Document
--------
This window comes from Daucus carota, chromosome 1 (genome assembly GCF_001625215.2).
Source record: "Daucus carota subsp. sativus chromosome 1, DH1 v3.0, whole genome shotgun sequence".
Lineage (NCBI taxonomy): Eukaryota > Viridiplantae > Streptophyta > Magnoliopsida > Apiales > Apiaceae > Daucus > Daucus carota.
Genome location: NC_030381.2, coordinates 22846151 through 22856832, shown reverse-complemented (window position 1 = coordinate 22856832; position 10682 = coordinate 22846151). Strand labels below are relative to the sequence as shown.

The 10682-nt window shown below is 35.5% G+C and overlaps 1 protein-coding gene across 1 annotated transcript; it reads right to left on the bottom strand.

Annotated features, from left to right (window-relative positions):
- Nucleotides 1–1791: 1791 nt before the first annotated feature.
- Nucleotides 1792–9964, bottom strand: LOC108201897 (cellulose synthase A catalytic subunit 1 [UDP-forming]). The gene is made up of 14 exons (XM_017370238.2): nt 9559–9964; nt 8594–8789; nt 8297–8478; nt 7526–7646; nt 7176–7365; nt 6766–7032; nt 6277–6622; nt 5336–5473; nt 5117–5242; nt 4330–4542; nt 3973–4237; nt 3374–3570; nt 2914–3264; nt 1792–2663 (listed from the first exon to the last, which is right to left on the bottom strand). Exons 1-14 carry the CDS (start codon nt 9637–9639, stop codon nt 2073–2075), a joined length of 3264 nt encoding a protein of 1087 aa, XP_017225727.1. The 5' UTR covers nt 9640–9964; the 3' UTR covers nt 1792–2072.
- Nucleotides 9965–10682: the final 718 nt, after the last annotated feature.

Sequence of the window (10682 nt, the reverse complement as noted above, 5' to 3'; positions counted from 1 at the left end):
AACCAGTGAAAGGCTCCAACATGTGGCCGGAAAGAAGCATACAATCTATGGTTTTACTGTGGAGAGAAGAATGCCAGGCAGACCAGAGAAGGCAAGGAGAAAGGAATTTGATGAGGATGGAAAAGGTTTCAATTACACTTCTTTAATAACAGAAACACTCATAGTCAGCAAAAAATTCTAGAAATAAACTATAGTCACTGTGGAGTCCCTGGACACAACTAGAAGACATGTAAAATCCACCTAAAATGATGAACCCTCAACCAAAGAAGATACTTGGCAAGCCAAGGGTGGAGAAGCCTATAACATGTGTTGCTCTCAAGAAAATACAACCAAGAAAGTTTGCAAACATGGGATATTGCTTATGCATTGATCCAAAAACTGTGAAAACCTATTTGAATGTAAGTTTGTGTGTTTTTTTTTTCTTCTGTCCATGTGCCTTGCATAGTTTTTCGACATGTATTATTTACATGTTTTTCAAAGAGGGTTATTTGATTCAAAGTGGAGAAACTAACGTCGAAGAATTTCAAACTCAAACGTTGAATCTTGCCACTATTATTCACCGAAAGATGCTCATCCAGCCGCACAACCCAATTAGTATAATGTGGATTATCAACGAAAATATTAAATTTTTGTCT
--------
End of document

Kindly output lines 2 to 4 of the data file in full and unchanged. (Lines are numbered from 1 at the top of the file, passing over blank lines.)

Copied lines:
Source record: "Daucus carota subsp. sativus chromosome 1, DH1 v3.0, whole genome shotgun sequence".
Lineage (NCBI taxonomy): Eukaryota > Viridiplantae > Streptophyta > Magnoliopsida > Apiales > Apiaceae > Daucus > Daucus carota.
Genome location: NC_030381.2, coordinates 22846151 through 22856832, shown reverse-complemented (window position 1 = coordinate 22856832; position 10682 = coordinate 22846151). Strand labels below are relative to the sequence as shown.